Single vs. multi-joint resistance exercises: effects on muscle strength and hypertrophy.
Resistance training (RT) has been recommended by many authors and scientists as an important component of physical activity programs, specifically because of its capacity to promote increases in muscle size and strength (1-3). However, in order to ensure optimal results, the design of RT programs should be based on scientific principles that consider the manipulation and combination of several variables, such as rest interval, movement velocity, training load, number of sets and exercise selection (3, 4). Although exercise selection is one of the most questioned variables, it has received surprisingly little attention by the scientific community.
In general, it is common to classify resistance exercises as multi-joint (MJ) or single-joint (SJ), depending on how many joints are involved in the movement. Some authors suggest that SJ exercises promote greater muscle hypertrophy because they are easier to be learned and therefore have less reliance on neural factors than MJ exercises (5, 6). On the other hand, some authors recommend an emphasis on MJ exercises for maximizing muscle strength, assuming that MJ exercises are more effective than SJ exercises because they enable a greater magni tude of weight to be lifted (1, 3). However, evidences for these claims are limited because of the lack of studies comparing muscle hypertrophy and strength gains between SJ and MJ exercises, which make it difficult to correctly choose an exercise when designing a RT program.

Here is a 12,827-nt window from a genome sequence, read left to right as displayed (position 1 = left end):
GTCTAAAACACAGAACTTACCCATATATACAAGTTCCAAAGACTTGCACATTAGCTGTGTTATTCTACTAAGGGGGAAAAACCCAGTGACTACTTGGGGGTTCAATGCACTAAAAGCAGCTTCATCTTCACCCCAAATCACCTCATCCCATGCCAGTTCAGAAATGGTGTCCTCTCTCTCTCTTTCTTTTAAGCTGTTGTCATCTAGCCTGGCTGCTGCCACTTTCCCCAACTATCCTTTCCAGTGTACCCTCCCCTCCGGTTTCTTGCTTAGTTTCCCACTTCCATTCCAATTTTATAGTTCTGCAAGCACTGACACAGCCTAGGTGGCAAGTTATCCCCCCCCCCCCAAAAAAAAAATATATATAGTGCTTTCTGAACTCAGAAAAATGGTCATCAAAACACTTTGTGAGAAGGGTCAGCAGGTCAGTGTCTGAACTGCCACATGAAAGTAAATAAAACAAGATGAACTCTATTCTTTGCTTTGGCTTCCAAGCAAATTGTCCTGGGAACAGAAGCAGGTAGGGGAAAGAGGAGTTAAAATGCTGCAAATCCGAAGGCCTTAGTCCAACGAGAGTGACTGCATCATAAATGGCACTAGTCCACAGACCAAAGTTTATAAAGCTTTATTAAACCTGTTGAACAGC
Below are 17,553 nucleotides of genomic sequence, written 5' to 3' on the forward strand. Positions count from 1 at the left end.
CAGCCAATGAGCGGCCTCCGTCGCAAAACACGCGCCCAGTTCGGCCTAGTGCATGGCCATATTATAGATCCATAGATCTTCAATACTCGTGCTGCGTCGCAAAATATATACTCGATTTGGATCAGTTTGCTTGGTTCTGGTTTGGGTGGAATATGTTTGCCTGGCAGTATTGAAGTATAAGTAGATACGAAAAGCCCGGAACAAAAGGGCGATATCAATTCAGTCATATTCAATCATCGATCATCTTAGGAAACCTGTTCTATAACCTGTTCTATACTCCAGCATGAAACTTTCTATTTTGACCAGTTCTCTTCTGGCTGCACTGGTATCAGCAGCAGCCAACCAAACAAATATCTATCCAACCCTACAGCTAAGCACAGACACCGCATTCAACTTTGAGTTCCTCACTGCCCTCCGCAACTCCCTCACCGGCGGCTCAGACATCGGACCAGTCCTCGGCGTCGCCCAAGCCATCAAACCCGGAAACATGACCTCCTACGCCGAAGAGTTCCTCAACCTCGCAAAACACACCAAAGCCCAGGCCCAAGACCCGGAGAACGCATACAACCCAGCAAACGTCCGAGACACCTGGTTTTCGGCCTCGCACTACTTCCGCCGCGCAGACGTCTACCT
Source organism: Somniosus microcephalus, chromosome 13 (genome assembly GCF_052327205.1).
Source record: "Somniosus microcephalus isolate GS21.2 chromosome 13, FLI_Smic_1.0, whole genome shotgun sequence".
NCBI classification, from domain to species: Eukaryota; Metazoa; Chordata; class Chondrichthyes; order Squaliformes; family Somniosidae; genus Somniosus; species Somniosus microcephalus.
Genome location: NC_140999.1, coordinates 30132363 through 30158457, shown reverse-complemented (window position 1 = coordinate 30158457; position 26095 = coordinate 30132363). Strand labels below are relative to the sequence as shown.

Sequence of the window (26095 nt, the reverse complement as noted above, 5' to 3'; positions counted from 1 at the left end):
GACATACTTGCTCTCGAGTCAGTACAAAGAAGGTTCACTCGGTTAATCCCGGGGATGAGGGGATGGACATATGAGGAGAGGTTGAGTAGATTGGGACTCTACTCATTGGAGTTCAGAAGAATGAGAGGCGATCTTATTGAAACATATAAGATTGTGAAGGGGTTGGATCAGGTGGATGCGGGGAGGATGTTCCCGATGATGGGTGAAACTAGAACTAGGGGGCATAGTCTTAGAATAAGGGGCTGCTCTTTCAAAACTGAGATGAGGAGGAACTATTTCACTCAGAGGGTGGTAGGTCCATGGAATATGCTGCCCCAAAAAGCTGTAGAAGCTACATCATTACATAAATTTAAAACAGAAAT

A study of Giannakopoulos et al. (7) compared the effects of SJ and MJ exercises on shoulder cuff muscular performance and reported greater increases in internal and external rotation peak torque for the MJ group. However, the SJ group performed a lower number of sets and at a lower intensity, which may limit the comparisons. A previous study investigated the effects of adding SJ exercises to a MJ protocol on muscle size and strength of young men and reported no differences in changes of elbow flexors' muscle strength and size between the groups that performed only MJ and the group that performed MJ + SJ (8). However, since there was not a group performing only SJ exercises, the study may be valuable for analyzing training volume rather than exercise selection and the question remains whether an RT program with only SJ exercise would be as efficient as a program involving only MJ exercises.